The Bunker Club (24 9th Ave., bunkerclubnyc.com) bowed in the fall, boasting a black-and-white checkered dance floor and a cozy, sunken living room with tattered rugs. It has even managed to coax hospitality godfather Andre Balazs away from his own nightlife venue, the Boom Boom Room, for a night or two. Set below ground in an old wartime vault, the nightspot will welcome festival participant Chris Paine‘s Revenge of the Electric Car on April 22 for the documentary’s official afterparty.
New Yorkers can finally enjoy a stiff drink at a truly respectable downtown bar, without all the pretension of VIP lists and table service, at 675 Bar (675 Hudson St., 675bar.com). The subterranean lounge, featuring a variety of beers on tape and a wide range of retro games, including a vintage Ms. Pac-Man, will welcome guests April 22 to the official afterparty for Gaby Dellal‘s Angels Crest, starring Jeremy Piven, Mira Sorvino and Kate Walsh.
Resting on the fifth floor of the recently opened W Hotel Downtown, the Living Room Bar & Terrace (123 Washington St., starwoodhotels.com) is the Finan-cial District’s newest after-work destination. Guests can relax under a rippling-wave ceiling installation while nibbling on tapas from in-house restaurant BLT Bar & Grill. On April 22, the hotel hosts a party for the premiere of Lance Daly‘s The Good Doctor, starring Orlando Bloom and Riley Keough.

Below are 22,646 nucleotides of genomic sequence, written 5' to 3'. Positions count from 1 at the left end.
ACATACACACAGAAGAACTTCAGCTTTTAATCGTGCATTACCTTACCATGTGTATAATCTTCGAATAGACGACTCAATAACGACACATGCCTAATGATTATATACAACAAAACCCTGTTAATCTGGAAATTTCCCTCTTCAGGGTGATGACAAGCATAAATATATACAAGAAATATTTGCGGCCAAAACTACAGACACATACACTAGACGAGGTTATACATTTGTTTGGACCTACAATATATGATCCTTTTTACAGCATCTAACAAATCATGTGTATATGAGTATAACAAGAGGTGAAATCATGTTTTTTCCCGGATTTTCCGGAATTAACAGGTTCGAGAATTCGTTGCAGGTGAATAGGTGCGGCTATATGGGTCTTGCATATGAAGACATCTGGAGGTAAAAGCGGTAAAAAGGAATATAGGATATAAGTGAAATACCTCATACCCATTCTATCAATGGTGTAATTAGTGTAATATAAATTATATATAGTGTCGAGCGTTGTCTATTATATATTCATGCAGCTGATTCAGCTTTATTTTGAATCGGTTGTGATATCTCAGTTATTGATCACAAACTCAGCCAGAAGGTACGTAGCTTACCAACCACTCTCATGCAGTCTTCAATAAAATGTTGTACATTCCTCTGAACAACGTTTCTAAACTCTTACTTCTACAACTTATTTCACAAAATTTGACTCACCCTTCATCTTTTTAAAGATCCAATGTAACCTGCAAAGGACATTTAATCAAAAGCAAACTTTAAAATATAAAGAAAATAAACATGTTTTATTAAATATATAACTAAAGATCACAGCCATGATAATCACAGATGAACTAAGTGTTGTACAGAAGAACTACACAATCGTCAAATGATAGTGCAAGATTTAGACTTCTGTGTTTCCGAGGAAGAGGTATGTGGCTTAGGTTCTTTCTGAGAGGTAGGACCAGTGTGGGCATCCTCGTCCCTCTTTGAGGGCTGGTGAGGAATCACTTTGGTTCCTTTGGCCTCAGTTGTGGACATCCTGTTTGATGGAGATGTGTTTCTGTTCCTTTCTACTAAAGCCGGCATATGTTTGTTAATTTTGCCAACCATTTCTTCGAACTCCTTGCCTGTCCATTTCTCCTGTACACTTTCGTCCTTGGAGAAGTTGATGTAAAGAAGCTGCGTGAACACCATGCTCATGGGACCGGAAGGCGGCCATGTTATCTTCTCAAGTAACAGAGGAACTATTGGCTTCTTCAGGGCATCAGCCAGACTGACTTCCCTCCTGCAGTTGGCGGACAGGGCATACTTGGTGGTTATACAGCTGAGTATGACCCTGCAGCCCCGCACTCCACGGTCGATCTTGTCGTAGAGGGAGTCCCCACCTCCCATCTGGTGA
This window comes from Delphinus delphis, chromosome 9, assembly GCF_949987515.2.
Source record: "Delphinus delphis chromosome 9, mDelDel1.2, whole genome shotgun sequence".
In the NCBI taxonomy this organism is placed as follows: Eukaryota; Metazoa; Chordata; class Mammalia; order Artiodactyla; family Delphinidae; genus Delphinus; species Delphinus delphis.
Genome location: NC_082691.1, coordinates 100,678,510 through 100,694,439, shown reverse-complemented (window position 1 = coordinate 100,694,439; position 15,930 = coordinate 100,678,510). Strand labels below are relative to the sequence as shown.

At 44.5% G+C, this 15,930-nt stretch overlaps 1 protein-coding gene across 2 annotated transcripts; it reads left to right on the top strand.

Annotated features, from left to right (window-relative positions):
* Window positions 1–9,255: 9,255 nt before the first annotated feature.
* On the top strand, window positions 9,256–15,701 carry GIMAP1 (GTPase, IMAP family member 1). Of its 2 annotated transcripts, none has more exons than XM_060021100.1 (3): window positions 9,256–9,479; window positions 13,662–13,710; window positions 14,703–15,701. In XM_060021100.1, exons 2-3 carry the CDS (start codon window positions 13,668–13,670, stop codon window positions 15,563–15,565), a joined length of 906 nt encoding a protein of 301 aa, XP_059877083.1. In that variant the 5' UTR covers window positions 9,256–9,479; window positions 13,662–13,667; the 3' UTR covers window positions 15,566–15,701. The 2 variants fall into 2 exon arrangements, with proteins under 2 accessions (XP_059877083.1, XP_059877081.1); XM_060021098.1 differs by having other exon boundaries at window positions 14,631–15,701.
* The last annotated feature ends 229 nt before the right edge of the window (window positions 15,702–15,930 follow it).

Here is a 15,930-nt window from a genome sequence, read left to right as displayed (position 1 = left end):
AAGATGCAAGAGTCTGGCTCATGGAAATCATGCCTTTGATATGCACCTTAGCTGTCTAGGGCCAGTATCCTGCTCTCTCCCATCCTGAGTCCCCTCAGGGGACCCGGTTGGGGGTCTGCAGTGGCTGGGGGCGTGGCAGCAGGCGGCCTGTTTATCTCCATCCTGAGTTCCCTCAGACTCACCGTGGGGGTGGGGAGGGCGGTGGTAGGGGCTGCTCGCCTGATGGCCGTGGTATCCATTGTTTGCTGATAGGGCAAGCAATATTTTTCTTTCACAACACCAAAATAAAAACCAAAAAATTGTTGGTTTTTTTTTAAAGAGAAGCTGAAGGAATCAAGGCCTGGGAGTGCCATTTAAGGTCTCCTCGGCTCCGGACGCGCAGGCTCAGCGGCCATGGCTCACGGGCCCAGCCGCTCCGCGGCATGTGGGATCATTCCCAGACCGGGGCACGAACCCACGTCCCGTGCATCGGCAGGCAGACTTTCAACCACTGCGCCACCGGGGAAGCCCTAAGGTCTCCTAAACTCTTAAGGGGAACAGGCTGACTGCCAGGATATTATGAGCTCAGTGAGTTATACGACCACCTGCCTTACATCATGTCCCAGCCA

THE MAINSTAYS: Downtown Staples Remain Festival Favorites
In New York, even the hottest hotspot can quickly cool. But certain establishments stand the test of time. Graydon Carter opened The Waverly Inn (16 Bank St.) in 2006, and while the cuisine often meets lackluster reviews (don’t tell Parker Posey, who says she “loves the food”), the eatery remains one of the city’s most celeb-packed dining rooms. … Andre Balazs’ The Standard (848 Washington St., standardhotels.com) continues to draw the likes of Ryan Kavanaugh and David O. Russell to its practically impenetrable nightclub, the Boom Boom Room, and for chef Dan Silverman‘s innovative American cooking at the Standard Grill. … For 17 years, chef Nobu Matsuhisa and partner Robert De Niro have cornered the Tribeca culinary market with their Japanese restaurant, Nobu (105 Hudson St., noburestaurants.com). Expect it to be one of the hardest reservations during the fest. … The oldest Tribeca mainstay? Bubby’s Pie Co. (120 Hudson St., bubbys.com), which has been serving its famous macaroni and cheese for more than 20 years. “If you can wait an hour to get your breakfast, you’re good to go there,” actress Michelle Monaghan says.